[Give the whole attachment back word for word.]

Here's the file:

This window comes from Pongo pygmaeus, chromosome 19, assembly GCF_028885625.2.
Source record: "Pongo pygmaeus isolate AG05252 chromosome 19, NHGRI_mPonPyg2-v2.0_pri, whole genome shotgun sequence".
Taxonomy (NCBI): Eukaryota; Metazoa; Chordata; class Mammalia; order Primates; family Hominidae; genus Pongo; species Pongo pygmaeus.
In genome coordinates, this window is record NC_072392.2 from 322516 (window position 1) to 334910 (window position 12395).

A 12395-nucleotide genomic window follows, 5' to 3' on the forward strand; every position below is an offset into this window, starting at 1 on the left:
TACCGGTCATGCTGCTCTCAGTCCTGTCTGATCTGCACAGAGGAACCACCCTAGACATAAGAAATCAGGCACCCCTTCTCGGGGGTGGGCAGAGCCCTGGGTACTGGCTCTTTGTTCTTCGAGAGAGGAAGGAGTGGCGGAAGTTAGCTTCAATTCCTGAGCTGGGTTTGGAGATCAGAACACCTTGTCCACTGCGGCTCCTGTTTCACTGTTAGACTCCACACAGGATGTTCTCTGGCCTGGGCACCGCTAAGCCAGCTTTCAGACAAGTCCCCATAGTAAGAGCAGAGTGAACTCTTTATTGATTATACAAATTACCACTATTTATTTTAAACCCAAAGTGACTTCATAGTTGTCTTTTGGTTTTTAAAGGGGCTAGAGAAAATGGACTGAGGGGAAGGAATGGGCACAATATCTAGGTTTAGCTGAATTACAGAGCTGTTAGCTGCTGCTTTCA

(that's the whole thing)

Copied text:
This window comes from Pongo pygmaeus, chromosome 19, assembly GCF_028885625.2.
Source record: "Pongo pygmaeus isolate AG05252 chromosome 19, NHGRI_mPonPyg2-v2.0_pri, whole genome shotgun sequence".
Taxonomy (NCBI): Eukaryota; Metazoa; Chordata; class Mammalia; order Primates; family Hominidae; genus Pongo; species Pongo pygmaeus.
In genome coordinates, this window is record NC_072392.2 from 322516 (window position 1) to 334910 (window position 12395).

A 12395-nucleotide genomic window follows, 5' to 3' on the forward strand; every position below is an offset into this window, starting at 1 on the left:
TACCGGTCATGCTGCTCTCAGTCCTGTCTGATCTGCACAGAGGAACCACCCTAGACATAAGAAATCAGGCACCCCTTCTCGGGGGTGGGCAGAGCCCTGGGTACTGGCTCTTTGTTCTTCGAGAGAGGAAGGAGTGGCGGAAGTTAGCTTCAATTCCTGAGCTGGGTTTGGAGATCAGAACACCTTGTCCACTGCGGCTCCTGTTTCACTGTTAGACTCCACACAGGATGTTCTCTGGCCTGGGCACCGCTAAGCCAGCTTTCAGACAAGTCCCCATAGTAAGAGCAGAGTGAACTCTTTATTGATTATACAAATTACCACTATTTATTTTAAACCCAAAGTGACTTCATAGTTGTCTTTTGGTTTTTAAAGGGGCTAGAGAAAATGGACTGAGGGGAAGGAATGGGCACAATATCTAGGTTTAGCTGAATTACAGAGCTGTTAGCTGCTGCTTTCA